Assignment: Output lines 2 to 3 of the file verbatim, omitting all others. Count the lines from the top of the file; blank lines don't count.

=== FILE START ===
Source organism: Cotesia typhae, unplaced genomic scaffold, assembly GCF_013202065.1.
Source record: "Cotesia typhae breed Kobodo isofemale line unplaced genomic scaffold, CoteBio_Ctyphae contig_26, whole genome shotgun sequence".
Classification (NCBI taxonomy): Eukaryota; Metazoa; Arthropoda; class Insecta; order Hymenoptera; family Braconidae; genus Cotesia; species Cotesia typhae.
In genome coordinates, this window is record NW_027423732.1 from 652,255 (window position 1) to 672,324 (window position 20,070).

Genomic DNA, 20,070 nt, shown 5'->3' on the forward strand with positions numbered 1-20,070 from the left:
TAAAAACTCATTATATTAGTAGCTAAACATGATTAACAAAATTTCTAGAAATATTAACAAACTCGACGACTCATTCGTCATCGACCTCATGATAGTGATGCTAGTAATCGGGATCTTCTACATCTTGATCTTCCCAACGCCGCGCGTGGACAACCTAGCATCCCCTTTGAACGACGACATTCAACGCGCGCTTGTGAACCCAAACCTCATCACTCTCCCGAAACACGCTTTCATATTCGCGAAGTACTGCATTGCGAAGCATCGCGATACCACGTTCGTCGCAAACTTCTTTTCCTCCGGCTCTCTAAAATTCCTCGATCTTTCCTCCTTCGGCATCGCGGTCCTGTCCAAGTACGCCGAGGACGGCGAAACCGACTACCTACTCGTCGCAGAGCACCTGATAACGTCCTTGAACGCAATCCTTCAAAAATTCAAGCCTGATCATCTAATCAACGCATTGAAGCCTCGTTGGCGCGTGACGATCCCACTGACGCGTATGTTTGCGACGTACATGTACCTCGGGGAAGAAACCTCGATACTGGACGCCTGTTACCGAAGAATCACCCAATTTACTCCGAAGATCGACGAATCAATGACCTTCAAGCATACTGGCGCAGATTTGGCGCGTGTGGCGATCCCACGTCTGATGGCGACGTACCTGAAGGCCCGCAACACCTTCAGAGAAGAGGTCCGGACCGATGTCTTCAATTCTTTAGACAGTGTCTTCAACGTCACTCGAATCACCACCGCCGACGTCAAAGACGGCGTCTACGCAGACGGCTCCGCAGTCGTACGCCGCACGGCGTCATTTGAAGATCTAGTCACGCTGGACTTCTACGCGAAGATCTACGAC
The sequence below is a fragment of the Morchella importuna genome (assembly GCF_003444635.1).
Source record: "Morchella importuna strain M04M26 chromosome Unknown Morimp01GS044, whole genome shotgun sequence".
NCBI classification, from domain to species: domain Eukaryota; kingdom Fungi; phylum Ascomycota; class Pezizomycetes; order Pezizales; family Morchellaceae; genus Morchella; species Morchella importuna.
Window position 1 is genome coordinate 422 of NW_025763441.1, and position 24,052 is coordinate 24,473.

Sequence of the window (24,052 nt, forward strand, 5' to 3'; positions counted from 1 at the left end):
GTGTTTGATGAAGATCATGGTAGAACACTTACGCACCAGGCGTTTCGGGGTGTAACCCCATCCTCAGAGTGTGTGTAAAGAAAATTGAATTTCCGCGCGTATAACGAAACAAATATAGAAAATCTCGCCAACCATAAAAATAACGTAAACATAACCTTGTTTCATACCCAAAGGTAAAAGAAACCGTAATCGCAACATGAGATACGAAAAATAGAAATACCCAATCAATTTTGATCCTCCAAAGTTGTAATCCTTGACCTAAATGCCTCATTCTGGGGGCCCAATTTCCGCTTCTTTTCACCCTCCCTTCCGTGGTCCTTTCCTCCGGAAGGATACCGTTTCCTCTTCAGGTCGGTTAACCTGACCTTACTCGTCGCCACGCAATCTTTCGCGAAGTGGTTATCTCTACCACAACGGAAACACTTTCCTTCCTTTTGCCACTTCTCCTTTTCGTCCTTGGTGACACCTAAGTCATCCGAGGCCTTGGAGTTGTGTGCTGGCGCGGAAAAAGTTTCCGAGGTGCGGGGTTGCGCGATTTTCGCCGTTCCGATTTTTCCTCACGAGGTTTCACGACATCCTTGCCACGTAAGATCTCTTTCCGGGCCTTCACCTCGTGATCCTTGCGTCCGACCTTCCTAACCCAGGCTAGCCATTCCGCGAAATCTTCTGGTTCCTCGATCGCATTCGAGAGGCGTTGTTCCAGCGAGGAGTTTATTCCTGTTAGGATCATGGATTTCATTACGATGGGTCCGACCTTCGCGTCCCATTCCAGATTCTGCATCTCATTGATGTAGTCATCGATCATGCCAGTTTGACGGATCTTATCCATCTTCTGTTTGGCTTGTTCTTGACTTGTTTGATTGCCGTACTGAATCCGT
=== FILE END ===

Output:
Source record: "Cotesia typhae breed Kobodo isofemale line unplaced genomic scaffold, CoteBio_Ctyphae contig_26, whole genome shotgun sequence".
Classification (NCBI taxonomy): Eukaryota; Metazoa; Arthropoda; class Insecta; order Hymenoptera; family Braconidae; genus Cotesia; species Cotesia typhae.